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Failed talks
Magali Zevallos Ríos
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Latin America lost a major battle in Copenhagen.

Latin America, home of the greatest biodiversity and natural resources on earth and region of developing nations is one of world´s smallest emitters of greenhouse gases and one of the most affected by global warming, as rising temperatures cause the rapid melting of glaciers, and the abnormal rainfalls that have brought devastating droughts and floods.

Both the world´s poorest and most vulnerable nations along with the top contributors to global warming, including the United States and China, were among the 192 countries that met in Dec. 7-18 at the United Nations Climate Change Conference, but they failed to agree on a binding carbon emissions reduction pact.

The 12-point agreement that was eked out at the last minute by the United States, Brazil, South Africa, India and China — the world´s main producers of greenhouse gas emissions — recognized that keeping global warming increases to under 2°C would require “deep emissions cuts.”

The agreement committed rich countries to a $30 billion fund for climate change mitigation in the 2010-2012 period, and an additional goal of $100 billion a year for poor nations to offset the effects. 

Regional opposition
Still, it fell short of establishing emissions targets, a move that was criticized from Sweden to Bolivia, whose president, Evo Morales, called the talks “a failure.”

Costa Rica, a major advocate of rich nations providing poor countries with climate change mitigation funds, was also skeptical.

“I think that the amounts that certain countries — Europeans, the United States, Japan — have spoken about to help developing countries with climate change have been extremely small,” Costa Rican President Oscar Arias told journalists in San Jose Dec. 14. Arias said billions of dollars in arms spending around the globe "that the world doesn´t need" should be used to fight climate change. Costa Rica is aiming to become carbon neutral by 2021, and has one of the most extensive forest protection systems in the region.

Brazilian President Luiz Inacio Lula da Silva, even though his country, which fell short of the leadership role expected of it at the summit, carved out the last minute climate change deal, said there remains a great deal to be done.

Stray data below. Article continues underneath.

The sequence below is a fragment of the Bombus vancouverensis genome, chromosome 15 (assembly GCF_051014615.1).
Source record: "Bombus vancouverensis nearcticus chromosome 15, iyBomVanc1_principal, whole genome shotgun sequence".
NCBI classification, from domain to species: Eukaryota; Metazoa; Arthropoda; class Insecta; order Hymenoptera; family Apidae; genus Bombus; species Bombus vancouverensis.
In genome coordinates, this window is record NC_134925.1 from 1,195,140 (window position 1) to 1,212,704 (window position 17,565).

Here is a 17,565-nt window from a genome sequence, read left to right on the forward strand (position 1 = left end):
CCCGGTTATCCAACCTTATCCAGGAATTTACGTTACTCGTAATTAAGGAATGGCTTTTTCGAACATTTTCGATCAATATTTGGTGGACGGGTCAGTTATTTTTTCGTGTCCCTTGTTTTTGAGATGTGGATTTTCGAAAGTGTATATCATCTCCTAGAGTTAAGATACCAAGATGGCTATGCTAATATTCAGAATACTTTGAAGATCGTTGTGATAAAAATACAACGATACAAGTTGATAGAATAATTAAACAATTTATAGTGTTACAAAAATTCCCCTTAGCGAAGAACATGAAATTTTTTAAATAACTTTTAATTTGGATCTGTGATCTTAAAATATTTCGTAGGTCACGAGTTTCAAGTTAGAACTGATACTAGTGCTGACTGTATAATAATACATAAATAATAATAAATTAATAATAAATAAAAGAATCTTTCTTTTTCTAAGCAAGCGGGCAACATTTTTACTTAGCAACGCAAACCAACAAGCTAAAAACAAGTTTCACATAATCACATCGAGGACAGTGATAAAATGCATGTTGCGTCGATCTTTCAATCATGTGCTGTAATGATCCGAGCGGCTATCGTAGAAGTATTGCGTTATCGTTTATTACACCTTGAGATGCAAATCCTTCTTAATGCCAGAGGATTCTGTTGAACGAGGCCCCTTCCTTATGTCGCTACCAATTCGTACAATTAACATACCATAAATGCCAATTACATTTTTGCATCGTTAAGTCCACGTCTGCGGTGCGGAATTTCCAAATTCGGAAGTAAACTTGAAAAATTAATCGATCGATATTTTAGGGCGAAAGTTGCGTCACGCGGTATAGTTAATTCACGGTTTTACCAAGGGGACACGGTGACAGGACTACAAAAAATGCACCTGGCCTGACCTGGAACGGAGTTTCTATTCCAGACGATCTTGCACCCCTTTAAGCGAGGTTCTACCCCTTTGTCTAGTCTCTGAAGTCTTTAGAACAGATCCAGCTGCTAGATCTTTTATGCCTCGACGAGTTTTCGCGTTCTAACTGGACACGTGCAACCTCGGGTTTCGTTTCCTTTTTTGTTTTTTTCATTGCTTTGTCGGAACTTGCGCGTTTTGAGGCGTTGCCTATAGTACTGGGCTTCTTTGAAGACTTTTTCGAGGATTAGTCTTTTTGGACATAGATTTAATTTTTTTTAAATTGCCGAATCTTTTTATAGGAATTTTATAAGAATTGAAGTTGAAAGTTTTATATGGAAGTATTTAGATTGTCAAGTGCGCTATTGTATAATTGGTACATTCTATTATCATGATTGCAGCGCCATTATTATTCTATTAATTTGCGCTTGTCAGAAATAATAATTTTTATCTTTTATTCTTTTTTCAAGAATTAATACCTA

“We finished with a deal,” Lula said on Dec. 21, after the summit. “After a lot of tension, we forged an agreement with China, India, South Africa, Brazil and the United States that resolves the problem of the Kyoto protocol.” 

“The sensation we left with is that leaders around the world will have to always have this issue as a priority so we can find a definitive solution to guarantee the existence of Planet Earth is maintained.” 

Regional initiatives
While the region´s leaders have complained that the area suffers profoundly from the effects of climate change despite having some of the lowest contributions to the phenomenon, it boasts some of the world´s most dramatic conservation efforts.

Before the summit ended, Ecuador finalized the creation of the Yasuní Trust Fund, a two-year-old initiative of President Rafael Correa for $350 million a year from the international community to not drill in the oil rich Ishpingo-Tambococha-Tiputini field, which is estimated to hold close to 850 million barrels of crude. The field sits on the Yasuní National Park, Ecuador´s largest, which is also home to a number of indigenous communities.

Little responsibility
According to the World Bank, Latin America and the Caribbean are responsible for just 12 percent of the world´s green house gas emissions. Peru, home to 70 percent of the world´s tropical glaciers, is one of the 10 most vulnerable countries to climate change in the world.

By the end of the century, climate change could cost the region some $250 billion, according to the Economic Commission for Latin America and the Caribbean´s recent report, “The Economics of Climate Change in Latin America and the Caribbean,” an increase from $8.6 billion in the 2000 to 2008 period.

From 1970 to 2008, storms, droughts and flooding have cost the region $80 billion.

The study estimates that an investment equal to 1 percent of the world´s economy or $70 trillion is required to mitigate the effects of climate change. If this is not achieved, the phenomenon could cause a global recession in which the world economy would shed 20 percent of its value.

The report also found that the number of people affected by climate change in 2025 could be as high as 81 million and as many as 178 million in 2055. Caribbean nations are already confronting water shortages amid low rainfall, since most of the islands depend on surface water. Andean nations Bolivia, Chile, Colombia, Ecuador and Peru, where glacier melt has notably accelerated in the last three decades, have faced similar problems, which are having a visible impact on the agricultural and human water supply.
—Latinamerica Press.


Latin American and Caribbean indigenous populations are among the most vulnerable populations of climate change. (Photo: Gabriel Herrera)
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